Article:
Tuesday, January 25, 2011

Purple Peruvian Potatoes: The Gem of the Andes

From the outside, the purple Peruvian potato looks unappealing and even unappetizing, but its lumpy dark exterior hides a beautiful amethyst hued interior of superior flavor and nutritional value. First cultivated in the Andean highlands (the altiplano), the purple potato is just one of thousands of potato varieties which were domesticated more than seven thousand years ago and were a major source of food for the Incas; the Quechua word "papa" is the linguistic root of the English word "potato".

The antioxidant phytochemical anthocyanin lends the potato its purple- blue color. (In Greek anthos= flower; kyanos= blue). Anthocyanins are flavonoid compounds which are present in many fruits, vegetables, nuts and seeds; cranberries, blueberries, raspberries, blackberries, grapes, purple cabbage and olives are a few examples. Research indicates that there are many health benefits to be gained from eating plant foods which are high in anthocyanins and other antioxidants; cooking does not destroy the anthocyanins in these potatoes, which also contain good amounts of protein and vitamin C.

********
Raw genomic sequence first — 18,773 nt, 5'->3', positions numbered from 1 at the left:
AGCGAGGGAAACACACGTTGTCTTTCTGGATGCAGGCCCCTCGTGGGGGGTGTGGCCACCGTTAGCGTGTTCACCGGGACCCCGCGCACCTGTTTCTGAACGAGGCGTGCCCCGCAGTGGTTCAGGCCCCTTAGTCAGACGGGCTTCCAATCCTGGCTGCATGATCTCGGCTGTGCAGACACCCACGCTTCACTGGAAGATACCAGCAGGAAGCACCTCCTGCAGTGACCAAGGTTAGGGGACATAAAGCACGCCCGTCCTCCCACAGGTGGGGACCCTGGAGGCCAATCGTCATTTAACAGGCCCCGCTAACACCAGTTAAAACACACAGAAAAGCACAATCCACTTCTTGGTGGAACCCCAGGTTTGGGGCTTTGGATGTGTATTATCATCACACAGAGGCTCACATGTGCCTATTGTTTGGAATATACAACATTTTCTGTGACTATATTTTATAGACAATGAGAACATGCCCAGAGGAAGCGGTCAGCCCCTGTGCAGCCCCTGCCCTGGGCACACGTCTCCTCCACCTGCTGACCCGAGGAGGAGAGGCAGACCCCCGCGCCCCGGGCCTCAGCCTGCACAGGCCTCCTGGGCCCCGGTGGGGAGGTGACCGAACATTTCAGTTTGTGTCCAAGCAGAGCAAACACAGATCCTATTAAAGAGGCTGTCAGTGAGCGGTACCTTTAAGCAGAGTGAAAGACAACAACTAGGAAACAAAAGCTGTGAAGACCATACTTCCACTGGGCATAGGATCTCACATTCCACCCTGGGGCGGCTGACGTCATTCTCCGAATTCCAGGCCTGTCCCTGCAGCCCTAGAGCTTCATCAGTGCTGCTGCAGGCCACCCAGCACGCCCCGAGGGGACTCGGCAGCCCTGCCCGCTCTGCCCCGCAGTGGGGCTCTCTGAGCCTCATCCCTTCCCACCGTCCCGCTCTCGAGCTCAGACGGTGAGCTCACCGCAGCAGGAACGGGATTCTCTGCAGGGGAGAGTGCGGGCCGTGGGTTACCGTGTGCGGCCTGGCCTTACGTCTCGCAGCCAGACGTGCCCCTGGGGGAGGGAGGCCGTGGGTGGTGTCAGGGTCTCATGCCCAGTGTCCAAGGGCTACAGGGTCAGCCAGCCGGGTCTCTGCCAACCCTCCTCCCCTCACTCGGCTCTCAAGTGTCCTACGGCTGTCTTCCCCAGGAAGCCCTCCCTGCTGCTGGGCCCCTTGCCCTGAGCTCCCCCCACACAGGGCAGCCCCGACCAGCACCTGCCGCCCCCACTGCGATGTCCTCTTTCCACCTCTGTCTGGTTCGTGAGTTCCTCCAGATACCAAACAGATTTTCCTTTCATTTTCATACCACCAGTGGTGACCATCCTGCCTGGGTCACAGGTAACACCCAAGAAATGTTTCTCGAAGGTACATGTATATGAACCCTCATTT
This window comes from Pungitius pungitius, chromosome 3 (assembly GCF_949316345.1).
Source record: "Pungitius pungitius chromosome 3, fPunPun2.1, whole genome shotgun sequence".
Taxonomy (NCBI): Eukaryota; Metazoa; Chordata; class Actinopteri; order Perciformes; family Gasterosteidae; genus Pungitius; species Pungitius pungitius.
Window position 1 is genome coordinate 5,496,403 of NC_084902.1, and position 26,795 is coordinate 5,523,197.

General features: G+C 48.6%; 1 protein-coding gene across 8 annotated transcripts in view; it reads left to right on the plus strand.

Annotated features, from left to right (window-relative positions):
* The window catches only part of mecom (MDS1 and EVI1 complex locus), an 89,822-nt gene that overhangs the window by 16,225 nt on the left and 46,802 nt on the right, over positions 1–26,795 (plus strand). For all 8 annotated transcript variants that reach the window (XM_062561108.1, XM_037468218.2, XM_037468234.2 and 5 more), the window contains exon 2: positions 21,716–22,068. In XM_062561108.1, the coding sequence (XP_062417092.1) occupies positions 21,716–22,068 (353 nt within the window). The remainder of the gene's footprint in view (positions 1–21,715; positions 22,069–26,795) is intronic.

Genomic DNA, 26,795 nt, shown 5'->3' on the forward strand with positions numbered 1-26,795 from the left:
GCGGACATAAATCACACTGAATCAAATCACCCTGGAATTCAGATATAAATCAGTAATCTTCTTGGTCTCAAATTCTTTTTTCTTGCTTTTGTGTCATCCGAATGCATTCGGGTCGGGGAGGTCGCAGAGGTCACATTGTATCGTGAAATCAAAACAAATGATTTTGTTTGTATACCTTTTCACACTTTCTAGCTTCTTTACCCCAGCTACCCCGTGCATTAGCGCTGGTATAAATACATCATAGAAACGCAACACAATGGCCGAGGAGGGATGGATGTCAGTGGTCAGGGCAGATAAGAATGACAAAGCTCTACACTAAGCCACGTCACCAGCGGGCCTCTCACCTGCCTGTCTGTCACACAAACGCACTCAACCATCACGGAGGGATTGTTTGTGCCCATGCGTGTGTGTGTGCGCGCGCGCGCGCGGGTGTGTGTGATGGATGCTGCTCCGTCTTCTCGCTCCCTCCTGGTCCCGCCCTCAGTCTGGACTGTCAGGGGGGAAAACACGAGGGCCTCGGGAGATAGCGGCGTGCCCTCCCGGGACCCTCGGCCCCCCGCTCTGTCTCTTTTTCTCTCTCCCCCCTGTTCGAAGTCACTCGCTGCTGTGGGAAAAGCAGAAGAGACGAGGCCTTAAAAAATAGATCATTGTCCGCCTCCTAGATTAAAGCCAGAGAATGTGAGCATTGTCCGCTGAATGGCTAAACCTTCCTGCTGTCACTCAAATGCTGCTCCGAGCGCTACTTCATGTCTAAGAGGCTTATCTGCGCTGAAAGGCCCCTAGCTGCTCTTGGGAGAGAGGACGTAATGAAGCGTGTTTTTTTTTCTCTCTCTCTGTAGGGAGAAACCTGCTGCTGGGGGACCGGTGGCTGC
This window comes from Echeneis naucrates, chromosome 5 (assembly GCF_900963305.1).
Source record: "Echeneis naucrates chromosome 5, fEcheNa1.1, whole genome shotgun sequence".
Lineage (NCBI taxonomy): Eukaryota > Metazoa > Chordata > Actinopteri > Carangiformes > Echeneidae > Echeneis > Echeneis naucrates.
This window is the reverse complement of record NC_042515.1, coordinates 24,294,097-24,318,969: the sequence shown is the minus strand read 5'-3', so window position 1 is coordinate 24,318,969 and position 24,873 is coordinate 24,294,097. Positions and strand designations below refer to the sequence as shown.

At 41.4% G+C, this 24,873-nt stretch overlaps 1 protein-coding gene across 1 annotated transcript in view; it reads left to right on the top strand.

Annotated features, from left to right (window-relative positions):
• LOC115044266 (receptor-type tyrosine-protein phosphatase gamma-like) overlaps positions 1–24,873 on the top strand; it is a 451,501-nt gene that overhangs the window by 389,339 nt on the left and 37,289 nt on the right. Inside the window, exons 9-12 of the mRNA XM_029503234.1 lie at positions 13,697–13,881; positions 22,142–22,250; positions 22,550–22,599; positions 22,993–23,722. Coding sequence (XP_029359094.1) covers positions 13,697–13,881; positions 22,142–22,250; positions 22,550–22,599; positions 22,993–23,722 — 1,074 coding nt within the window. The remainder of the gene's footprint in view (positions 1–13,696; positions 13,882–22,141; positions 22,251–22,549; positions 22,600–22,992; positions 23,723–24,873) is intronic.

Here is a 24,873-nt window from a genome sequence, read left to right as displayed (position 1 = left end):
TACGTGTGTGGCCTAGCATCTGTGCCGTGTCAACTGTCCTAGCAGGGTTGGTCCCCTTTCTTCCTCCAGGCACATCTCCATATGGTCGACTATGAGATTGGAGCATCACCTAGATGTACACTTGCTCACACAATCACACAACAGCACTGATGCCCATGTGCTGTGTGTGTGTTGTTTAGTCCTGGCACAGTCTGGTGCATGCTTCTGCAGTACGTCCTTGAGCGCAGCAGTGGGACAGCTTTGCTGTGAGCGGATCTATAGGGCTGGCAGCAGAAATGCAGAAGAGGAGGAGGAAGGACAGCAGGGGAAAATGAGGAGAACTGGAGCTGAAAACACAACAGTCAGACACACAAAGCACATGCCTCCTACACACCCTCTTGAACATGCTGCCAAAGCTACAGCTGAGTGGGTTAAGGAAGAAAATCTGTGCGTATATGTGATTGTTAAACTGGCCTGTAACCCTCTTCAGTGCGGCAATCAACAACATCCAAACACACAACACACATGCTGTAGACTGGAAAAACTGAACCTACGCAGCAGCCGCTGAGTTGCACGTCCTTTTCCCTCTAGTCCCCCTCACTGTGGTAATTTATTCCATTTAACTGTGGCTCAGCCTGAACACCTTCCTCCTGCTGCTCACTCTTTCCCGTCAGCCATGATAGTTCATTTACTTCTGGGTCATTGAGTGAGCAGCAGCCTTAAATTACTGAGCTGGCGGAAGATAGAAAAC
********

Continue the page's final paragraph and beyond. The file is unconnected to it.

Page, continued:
Purple Peruvian potatoes can be grown in any small backyard garden in Northern California; they evolved to thrive in cool climates with short daylight conditions. Some produce markets carry these and other heirloom potatoes; select a few with visible buds or "eyes" and plant them in loose soil, water occasionally, and wait. Potato plants require little care and will continue to propagate year after year. It's best to select a spot in the garden which you can segregate, as the plants will take over as much territory as you allow them to.

When shopping for Peruvian potatoes, look for firm, unblemished specimens which are small or medium in size; larger ones take longer to cook and may not be as flavorful as the smaller ones. Those which have a few buds are perfectly edible; buds are a sign that the potatoes have not been chemically treated. Store in a cool place in your pantry; their shelf life is good and they are a great staple to have on hand for quick meals.

Recipe to follow!